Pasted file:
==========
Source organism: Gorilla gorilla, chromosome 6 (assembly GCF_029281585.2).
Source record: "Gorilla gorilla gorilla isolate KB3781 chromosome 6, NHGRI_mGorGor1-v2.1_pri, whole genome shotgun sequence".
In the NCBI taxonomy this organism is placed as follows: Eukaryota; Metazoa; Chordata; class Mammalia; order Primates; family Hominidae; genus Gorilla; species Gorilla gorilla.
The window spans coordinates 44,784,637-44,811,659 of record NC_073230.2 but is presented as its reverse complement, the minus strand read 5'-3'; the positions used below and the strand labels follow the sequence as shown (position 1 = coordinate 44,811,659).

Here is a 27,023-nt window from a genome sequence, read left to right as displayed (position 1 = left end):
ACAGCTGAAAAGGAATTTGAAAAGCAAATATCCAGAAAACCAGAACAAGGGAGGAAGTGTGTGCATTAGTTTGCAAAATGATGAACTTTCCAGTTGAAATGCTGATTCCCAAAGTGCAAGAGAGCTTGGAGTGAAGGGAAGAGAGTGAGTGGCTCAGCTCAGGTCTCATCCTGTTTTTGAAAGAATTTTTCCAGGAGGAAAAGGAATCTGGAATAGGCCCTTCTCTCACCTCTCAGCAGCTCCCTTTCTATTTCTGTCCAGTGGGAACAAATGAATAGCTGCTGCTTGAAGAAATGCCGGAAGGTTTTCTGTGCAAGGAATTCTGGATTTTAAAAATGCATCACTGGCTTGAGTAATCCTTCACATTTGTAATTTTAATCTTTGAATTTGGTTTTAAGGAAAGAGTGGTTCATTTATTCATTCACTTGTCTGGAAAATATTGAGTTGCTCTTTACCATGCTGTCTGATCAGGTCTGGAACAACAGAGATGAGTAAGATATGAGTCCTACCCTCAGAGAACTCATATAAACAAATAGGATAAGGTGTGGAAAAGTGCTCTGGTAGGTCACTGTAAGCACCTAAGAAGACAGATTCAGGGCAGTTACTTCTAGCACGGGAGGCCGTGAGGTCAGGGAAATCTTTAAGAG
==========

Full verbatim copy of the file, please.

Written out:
Source organism: Gorilla gorilla, chromosome 6 (assembly GCF_029281585.2).
Source record: "Gorilla gorilla gorilla isolate KB3781 chromosome 6, NHGRI_mGorGor1-v2.1_pri, whole genome shotgun sequence".
In the NCBI taxonomy this organism is placed as follows: Eukaryota; Metazoa; Chordata; class Mammalia; order Primates; family Hominidae; genus Gorilla; species Gorilla gorilla.
The window spans coordinates 44,784,637-44,811,659 of record NC_073230.2 but is presented as its reverse complement, the minus strand read 5'-3'; the positions used below and the strand labels follow the sequence as shown (position 1 = coordinate 44,811,659).

Here is a 27,023-nt window from a genome sequence, read left to right as displayed (position 1 = left end):
ACAGCTGAAAAGGAATTTGAAAAGCAAATATCCAGAAAACCAGAACAAGGGAGGAAGTGTGTGCATTAGTTTGCAAAATGATGAACTTTCCAGTTGAAATGCTGATTCCCAAAGTGCAAGAGAGCTTGGAGTGAAGGGAAGAGAGTGAGTGGCTCAGCTCAGGTCTCATCCTGTTTTTGAAAGAATTTTTCCAGGAGGAAAAGGAATCTGGAATAGGCCCTTCTCTCACCTCTCAGCAGCTCCCTTTCTATTTCTGTCCAGTGGGAACAAATGAATAGCTGCTGCTTGAAGAAATGCCGGAAGGTTTTCTGTGCAAGGAATTCTGGATTTTAAAAATGCATCACTGGCTTGAGTAATCCTTCACATTTGTAATTTTAATCTTTGAATTTGGTTTTAAGGAAAGAGTGGTTCATTTATTCATTCACTTGTCTGGAAAATATTGAGTTGCTCTTTACCATGCTGTCTGATCAGGTCTGGAACAACAGAGATGAGTAAGATATGAGTCCTACCCTCAGAGAACTCATATAAACAAATAGGATAAGGTGTGGAAAAGTGCTCTGGTAGGTCACTGTAAGCACCTAAGAAGACAGATTCAGGGCAGTTACTTCTAGCACGGGAGGCCGTGAGGTCAGGGAAATCTTTAAGAG